As on most campuses, Glendale College’s library is probably the most visited structure other than the parking lot. Students gather there to study, print assignments, check out textbooks, or even to escape the summer’s scorching heat.
Students may be happy to know that the library is undergoing a series of upgrades to make it more welcoming and energy-efficient.
Part of a three-phase energy savings project, the library falls under phase one of the plan, as do the Advanced Technology, Aviation Arts, Arroyo Seco and Health Sciences buildings.
Phase one of the project had a budget of $2.5 million and is expected to conclude within two years. The library building, however, took up a big chunk of the funding, as it alone required $1.2 million in upgrades.
The funding is provided by several sources, including Proposition 39, Glendale Water and Power rebates, and Southern California rebates, which gave the college $277,000 in on-bill financing. This allows the school to pay the amount over five to 10 years with no interest. Additional resources came through scheduled maintenance from the state and Measure G, a local bond.
Phase one is divided into four tasks; however, prior to starting the project, electric submeters were placed throughout the campus to measure how much energy the school uses.
“We are committed to saving money in energy that pays back,” said Nelson Oliveira, director of facilities.
Project manager Axel Walker said that submetering, which tracks the electrical consumption of equipment within a structure or a building, was the first step because they wanted to collect as much data as they could about how and where energy was being used before they began upgrading lighting.
Task one, completed in January, consisted of updating the lighting in the Library and Advanced Technology and Aviation Arts buildings. The library alone consumed $110,000 of the budget.
“We used to have a museum of lights that were very energy consuming,” said Oliveira.
Those lights, however, were replaced with high efficiency ballasts, low wattage lamps and longer lifespan LED lamps, which consume less electricity.
The chandelier in the library was also replaced with high efficiency, 100,000-hour lights that will not need replacing for another 10 years.
Ceiling occupancy sensors were also installed in classrooms located in the library building, meaning the lights can turn off by themselves if no movement is detected within 20 minutes.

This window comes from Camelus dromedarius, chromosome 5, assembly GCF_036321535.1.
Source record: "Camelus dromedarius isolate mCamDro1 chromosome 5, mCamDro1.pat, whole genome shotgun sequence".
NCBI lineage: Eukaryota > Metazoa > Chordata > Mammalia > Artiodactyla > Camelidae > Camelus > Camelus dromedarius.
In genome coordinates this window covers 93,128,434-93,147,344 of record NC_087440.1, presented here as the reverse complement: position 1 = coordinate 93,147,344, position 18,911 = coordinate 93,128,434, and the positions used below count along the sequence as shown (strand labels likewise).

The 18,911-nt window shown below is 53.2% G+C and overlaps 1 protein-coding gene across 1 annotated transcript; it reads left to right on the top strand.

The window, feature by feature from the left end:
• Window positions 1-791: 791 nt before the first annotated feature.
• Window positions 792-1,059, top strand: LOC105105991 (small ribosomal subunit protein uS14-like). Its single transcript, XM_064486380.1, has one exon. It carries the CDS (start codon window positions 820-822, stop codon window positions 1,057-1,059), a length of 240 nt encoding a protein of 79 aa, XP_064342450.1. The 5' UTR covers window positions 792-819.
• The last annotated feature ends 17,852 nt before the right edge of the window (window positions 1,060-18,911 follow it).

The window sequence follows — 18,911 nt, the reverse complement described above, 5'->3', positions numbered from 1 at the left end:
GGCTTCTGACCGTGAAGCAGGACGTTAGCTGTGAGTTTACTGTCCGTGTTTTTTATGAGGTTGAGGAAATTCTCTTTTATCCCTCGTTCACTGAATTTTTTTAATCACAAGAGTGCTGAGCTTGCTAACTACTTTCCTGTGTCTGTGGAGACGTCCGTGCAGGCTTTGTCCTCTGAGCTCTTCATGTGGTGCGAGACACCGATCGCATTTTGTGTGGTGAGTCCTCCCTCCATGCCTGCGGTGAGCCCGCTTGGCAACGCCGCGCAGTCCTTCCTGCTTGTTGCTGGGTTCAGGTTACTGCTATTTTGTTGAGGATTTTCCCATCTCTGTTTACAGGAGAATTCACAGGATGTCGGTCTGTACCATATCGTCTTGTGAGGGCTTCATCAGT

Task two of phase one includes the Health Sciences, San Gabriel and Arroyo Seco buildings.
“Our commissioning team went through a point-to-point check on all of the equipment in the buildings and checked the air balance and recommended efficiency measures,” said Walker.
The efficiency recommendations were directed toward improving air conditioning controls in addition to lighting replacements.
The Arroyo Seco building underwent a huge project that lasted five weeks. The second floor received 25 fume hood retrofits and 36 valves. Fume hoods are containers where experiments are executed to suck out air.
“[They suck] all of the fumes and odor out into the atmosphere,” said Walker.
The reliability of the equipment was improved by replacing all of the valves with new ones that enabled a high-efficiency system to run the fume hoods.
“It is going to be very beneficial to the students because the transfer of the toxic gas will dissipate properly,” said Oliveira.
This project alone will save the campus $30,000 a year.
The energy-savings efforts of the college have not gone unnoticed. The college received the 2014 Board of Governors Energy & Sustainability Honorable Mention Award for commissioning projects on the Chilled Water Plant No. 2 Optimization, which is part of phase one of the energy upgrade project. Oliveira accepted the award at the 21st Annual Conference for the Community College Facility Coalition on Sept. 9 in Sacramento.
The Chilled Water Plant No. 2 Optimization is the last part of task two in phase one and will be executed during the last week of November.
The campus currently has two 525-pound operating chillers that provide chilled water for the air handlers throughout the upper campus. Water chillers are mechanical devices that are used to provide heat or cool air for indoor spaces.
There is also a smaller third chiller that is not operating but, according to Walker, will be “up and running” so that it can regulate temperature when the campus is not occupied without using the bigger chillers. Walker said that this will considerable reduce energy consumption.
The library and Advanced Technology building will also receive mechanical and control upgrades starting in October; however, this will take about 12 weeks. The structures are currently numerically controlled, meaning all of the rooms are set to the same degree. However, the upgrades will allow the temperatures to be digitally controlled, and all the performance of the cooling and heating will be followed on a screen.
“We want to achieve reliability and comfort,” said Oliveira.
Once architectural permits are received, the air handlers on the roof of the library will be removed and replaced with high-efficiency handlers, which means the air can be distributed properly throughout the building. An air handler is a device that regulates the air of the heating and the conditioning system.
“We want to be proactive,” said Oliveira. “ We don’t want to wait for the things to break down and then try to fix them. We want to fix them ahead of time.”
Phase one is expected to be completed next July.